ProComp was developed by Denver Public Schools in collaboration with Denver’s teachers union (DCTA), and funded through a citywide vote for its piloted four years. It includes multiple pay incentives for teachers at both the school and individual levels.
The study finds that overall student outcomes are up across grades and subjects, and that teacher recruitment and retention has also increased. However, these positive outcomes can’t be tied directly to ProComp and can’t see exactly what effect the system has had at all.
Though, Silva writes, that’s not to say ProComp hasn’t had any effect.
“By the 2009-10 school year, nearly three-quarters of teachers are ProComp participants—that shows wide-scale acceptance and, along with reports that the system is much better aligned with the mission and goals of the district, suggests sustainability.”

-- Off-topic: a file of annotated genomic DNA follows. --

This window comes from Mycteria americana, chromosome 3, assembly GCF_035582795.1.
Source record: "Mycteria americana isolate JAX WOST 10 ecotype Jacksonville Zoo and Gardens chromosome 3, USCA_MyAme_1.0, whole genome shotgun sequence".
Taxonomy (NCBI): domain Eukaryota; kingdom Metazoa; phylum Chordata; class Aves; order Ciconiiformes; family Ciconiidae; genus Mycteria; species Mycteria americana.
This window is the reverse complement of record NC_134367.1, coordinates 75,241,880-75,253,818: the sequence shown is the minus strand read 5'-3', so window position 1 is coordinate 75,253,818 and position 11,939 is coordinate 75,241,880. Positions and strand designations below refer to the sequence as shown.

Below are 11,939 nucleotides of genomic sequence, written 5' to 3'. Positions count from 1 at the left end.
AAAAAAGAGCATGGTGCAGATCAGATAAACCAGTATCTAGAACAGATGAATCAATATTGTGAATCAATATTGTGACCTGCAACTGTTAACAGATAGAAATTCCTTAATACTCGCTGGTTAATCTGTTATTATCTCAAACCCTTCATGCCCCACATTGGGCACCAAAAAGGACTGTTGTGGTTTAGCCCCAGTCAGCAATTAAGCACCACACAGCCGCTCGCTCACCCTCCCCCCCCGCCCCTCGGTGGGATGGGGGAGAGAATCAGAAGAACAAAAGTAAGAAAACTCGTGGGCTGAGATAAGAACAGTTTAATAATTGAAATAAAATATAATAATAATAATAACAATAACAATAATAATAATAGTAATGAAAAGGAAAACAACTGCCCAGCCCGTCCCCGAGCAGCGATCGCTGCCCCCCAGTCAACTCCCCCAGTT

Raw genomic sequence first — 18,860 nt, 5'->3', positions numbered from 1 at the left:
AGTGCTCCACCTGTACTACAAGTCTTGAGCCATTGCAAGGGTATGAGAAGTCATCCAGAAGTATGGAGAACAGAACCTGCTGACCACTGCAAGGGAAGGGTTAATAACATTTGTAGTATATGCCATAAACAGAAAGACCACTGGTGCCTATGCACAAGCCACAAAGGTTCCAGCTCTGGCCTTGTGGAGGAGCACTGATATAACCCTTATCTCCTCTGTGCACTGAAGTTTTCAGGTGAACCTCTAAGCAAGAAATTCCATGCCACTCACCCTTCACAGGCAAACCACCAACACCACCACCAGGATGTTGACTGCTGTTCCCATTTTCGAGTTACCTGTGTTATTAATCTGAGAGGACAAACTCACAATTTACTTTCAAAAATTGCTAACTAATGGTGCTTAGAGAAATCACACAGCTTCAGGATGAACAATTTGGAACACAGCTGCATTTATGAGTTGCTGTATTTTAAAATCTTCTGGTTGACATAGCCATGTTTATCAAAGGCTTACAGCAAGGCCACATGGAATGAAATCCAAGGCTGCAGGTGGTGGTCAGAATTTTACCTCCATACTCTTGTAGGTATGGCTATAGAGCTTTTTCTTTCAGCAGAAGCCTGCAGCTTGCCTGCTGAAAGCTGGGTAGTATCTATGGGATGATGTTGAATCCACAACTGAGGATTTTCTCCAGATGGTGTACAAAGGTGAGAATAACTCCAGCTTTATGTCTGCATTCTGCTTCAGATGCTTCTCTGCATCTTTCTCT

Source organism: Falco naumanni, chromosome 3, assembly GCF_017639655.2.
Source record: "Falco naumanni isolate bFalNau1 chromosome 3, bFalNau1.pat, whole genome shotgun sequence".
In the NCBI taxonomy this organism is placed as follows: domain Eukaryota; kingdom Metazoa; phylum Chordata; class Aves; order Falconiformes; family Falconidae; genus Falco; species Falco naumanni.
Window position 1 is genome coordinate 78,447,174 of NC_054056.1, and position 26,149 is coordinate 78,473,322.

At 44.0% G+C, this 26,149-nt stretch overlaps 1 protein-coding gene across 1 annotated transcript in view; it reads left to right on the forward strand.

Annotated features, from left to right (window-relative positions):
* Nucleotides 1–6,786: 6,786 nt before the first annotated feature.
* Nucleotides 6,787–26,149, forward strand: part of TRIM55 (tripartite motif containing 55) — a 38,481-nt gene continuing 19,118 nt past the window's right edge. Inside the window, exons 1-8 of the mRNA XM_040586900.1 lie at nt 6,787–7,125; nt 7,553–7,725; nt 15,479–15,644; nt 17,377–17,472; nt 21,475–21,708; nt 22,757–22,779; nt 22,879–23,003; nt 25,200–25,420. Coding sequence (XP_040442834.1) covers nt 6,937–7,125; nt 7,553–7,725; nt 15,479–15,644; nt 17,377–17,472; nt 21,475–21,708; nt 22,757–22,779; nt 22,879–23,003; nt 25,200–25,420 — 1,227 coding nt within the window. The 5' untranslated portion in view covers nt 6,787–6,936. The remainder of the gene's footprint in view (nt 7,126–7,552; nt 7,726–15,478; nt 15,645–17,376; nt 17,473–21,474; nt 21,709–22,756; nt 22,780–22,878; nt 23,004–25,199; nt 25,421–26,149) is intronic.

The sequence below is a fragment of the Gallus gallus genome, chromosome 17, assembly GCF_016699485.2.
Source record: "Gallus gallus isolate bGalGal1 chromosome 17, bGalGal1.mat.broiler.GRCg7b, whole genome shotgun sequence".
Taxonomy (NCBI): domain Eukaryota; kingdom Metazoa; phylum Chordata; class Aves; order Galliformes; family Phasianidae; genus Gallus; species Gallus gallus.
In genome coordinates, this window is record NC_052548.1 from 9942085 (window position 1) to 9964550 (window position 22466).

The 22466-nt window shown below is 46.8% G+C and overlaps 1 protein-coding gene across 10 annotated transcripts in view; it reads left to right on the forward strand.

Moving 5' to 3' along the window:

Teachers report more collaboration, not more competition as was expected by some when ProComp began. System leaders say ProComp led to changes in the district’s HR policies and procedures and paved the way for Denver’s achievement growth model and new evaluation system.
The report is one of the most extensive studies of alternative compensation systems you’ll find so well worth reading. Similar studies include Chicago’s TAP system and other studies at the National Center on Performance Incentives.